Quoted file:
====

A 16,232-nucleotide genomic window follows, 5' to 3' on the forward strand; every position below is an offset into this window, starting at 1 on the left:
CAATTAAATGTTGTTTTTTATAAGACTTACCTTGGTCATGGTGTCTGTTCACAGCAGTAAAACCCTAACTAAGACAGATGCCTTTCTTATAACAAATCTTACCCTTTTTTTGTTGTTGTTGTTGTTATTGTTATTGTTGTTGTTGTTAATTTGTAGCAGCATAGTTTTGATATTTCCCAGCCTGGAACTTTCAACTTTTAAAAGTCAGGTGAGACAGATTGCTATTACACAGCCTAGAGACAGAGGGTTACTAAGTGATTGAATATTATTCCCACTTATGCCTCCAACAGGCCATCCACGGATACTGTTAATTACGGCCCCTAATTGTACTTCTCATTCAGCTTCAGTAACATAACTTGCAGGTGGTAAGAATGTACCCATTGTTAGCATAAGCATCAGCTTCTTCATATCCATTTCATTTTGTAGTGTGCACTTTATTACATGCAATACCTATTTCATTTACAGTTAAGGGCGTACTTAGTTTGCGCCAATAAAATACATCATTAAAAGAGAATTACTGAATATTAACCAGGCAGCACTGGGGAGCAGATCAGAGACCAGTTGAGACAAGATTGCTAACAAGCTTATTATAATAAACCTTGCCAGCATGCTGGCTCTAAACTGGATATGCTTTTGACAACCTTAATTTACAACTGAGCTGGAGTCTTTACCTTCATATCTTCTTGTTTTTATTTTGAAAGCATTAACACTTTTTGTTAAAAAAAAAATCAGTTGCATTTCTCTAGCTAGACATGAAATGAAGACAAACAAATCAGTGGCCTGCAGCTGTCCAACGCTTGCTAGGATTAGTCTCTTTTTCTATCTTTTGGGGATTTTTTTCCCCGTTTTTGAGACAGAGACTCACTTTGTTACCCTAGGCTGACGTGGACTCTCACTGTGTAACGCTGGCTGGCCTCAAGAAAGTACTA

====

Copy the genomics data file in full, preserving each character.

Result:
A 16,232-nucleotide genomic window follows, 5' to 3' on the forward strand; every position below is an offset into this window, starting at 1 on the left:
CAATTAAATGTTGTTTTTTATAAGACTTACCTTGGTCATGGTGTCTGTTCACAGCAGTAAAACCCTAACTAAGACAGATGCCTTTCTTATAACAAATCTTACCCTTTTTTTGTTGTTGTTGTTGTTATTGTTATTGTTGTTGTTGTTAATTTGTAGCAGCATAGTTTTGATATTTCCCAGCCTGGAACTTTCAACTTTTAAAAGTCAGGTGAGACAGATTGCTATTACACAGCCTAGAGACAGAGGGTTACTAAGTGATTGAATATTATTCCCACTTATGCCTCCAACAGGCCATCCACGGATACTGTTAATTACGGCCCCTAATTGTACTTCTCATTCAGCTTCAGTAACATAACTTGCAGGTGGTAAGAATGTACCCATTGTTAGCATAAGCATCAGCTTCTTCATATCCATTTCATTTTGTAGTGTGCACTTTATTACATGCAATACCTATTTCATTTACAGTTAAGGGCGTACTTAGTTTGCGCCAATAAAATACATCATTAAAAGAGAATTACTGAATATTAACCAGGCAGCACTGGGGAGCAGATCAGAGACCAGTTGAGACAAGATTGCTAACAAGCTTATTATAATAAACCTTGCCAGCATGCTGGCTCTAAACTGGATATGCTTTTGACAACCTTAATTTACAACTGAGCTGGAGTCTTTACCTTCATATCTTCTTGTTTTTATTTTGAAAGCATTAACACTTTTTGTTAAAAAAAAAATCAGTTGCATTTCTCTAGCTAGACATGAAATGAAGACAAACAAATCAGTGGCCTGCAGCTGTCCAACGCTTGCTAGGATTAGTCTCTTTTTCTATCTTTTGGGGATTTTTTTCCCCGTTTTTGAGACAGAGACTCACTTTGTTACCCTAGGCTGACGTGGACTCTCACTGTGTAACGCTGGCTGGCCTCAAGAAAGTACTA